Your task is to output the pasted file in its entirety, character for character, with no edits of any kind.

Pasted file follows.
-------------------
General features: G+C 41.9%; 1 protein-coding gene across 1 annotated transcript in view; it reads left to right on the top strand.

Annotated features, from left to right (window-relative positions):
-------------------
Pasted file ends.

General features: G+C 41.9%; 1 protein-coding gene across 1 annotated transcript in view; it reads left to right on the top strand.

Annotated features, from left to right (window-relative positions):